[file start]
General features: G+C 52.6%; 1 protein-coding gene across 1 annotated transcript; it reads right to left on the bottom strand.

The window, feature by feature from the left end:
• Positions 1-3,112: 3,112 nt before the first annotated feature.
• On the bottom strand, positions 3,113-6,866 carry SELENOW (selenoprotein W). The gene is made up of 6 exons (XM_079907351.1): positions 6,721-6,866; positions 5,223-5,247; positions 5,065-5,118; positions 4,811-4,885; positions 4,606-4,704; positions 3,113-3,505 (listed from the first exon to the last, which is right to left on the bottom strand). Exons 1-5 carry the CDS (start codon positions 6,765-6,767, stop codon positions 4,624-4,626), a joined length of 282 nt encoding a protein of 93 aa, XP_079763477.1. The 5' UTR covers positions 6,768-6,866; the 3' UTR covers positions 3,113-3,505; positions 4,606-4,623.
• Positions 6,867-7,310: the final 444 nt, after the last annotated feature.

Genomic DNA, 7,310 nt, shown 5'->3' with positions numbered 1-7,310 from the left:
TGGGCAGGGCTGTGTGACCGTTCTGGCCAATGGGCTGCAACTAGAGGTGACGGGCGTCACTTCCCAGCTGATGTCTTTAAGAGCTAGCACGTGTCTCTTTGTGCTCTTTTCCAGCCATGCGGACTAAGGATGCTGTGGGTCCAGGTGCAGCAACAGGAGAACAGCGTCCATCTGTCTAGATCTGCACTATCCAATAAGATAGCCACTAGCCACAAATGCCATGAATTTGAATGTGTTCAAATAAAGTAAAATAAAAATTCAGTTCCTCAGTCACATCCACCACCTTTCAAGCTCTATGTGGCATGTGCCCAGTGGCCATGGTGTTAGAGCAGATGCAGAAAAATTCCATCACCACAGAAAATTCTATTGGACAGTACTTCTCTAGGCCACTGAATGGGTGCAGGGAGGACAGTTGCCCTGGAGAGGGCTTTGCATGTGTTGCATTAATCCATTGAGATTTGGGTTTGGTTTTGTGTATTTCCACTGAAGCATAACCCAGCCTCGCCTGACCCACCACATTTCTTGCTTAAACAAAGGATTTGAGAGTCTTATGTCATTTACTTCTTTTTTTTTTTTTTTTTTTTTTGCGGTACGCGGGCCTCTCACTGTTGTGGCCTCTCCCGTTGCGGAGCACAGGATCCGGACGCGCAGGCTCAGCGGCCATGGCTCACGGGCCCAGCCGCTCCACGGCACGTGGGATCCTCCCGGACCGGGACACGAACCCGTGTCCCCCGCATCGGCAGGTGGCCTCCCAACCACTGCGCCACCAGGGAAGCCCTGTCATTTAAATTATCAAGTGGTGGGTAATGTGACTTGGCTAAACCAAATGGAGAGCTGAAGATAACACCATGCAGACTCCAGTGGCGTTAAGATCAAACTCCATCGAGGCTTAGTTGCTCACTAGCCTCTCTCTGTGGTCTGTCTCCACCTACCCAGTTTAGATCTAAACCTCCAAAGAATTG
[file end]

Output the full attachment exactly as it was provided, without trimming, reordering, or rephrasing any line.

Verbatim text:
General features: G+C 52.6%; 1 protein-coding gene across 1 annotated transcript; it reads right to left on the bottom strand.

The window, feature by feature from the left end:
• Positions 1-3,112: 3,112 nt before the first annotated feature.
• On the bottom strand, positions 3,113-6,866 carry SELENOW (selenoprotein W). The gene is made up of 6 exons (XM_079907351.1): positions 6,721-6,866; positions 5,223-5,247; positions 5,065-5,118; positions 4,811-4,885; positions 4,606-4,704; positions 3,113-3,505 (listed from the first exon to the last, which is right to left on the bottom strand). Exons 1-5 carry the CDS (start codon positions 6,765-6,767, stop codon positions 4,624-4,626), a joined length of 282 nt encoding a protein of 93 aa, XP_079763477.1. The 5' UTR covers positions 6,768-6,866; the 3' UTR covers positions 3,113-3,505; positions 4,606-4,623.
• Positions 6,867-7,310: the final 444 nt, after the last annotated feature.

Genomic DNA, 7,310 nt, shown 5'->3' with positions numbered 1-7,310 from the left:
TGGGCAGGGCTGTGTGACCGTTCTGGCCAATGGGCTGCAACTAGAGGTGACGGGCGTCACTTCCCAGCTGATGTCTTTAAGAGCTAGCACGTGTCTCTTTGTGCTCTTTTCCAGCCATGCGGACTAAGGATGCTGTGGGTCCAGGTGCAGCAACAGGAGAACAGCGTCCATCTGTCTAGATCTGCACTATCCAATAAGATAGCCACTAGCCACAAATGCCATGAATTTGAATGTGTTCAAATAAAGTAAAATAAAAATTCAGTTCCTCAGTCACATCCACCACCTTTCAAGCTCTATGTGGCATGTGCCCAGTGGCCATGGTGTTAGAGCAGATGCAGAAAAATTCCATCACCACAGAAAATTCTATTGGACAGTACTTCTCTAGGCCACTGAATGGGTGCAGGGAGGACAGTTGCCCTGGAGAGGGCTTTGCATGTGTTGCATTAATCCATTGAGATTTGGGTTTGGTTTTGTGTATTTCCACTGAAGCATAACCCAGCCTCGCCTGACCCACCACATTTCTTGCTTAAACAAAGGATTTGAGAGTCTTATGTCATTTACTTCTTTTTTTTTTTTTTTTTTTTTTGCGGTACGCGGGCCTCTCACTGTTGTGGCCTCTCCCGTTGCGGAGCACAGGATCCGGACGCGCAGGCTCAGCGGCCATGGCTCACGGGCCCAGCCGCTCCACGGCACGTGGGATCCTCCCGGACCGGGACACGAACCCGTGTCCCCCGCATCGGCAGGTGGCCTCCCAACCACTGCGCCACCAGGGAAGCCCTGTCATTTAAATTATCAAGTGGTGGGTAATGTGACTTGGCTAAACCAAATGGAGAGCTGAAGATAACACCATGCAGACTCCAGTGGCGTTAAGATCAAACTCCATCGAGGCTTAGTTGCTCACTAGCCTCTCTCTGTGGTCTGTCTCCACCTACCCAGTTTAGATCTAAACCTCCAAAGAATTG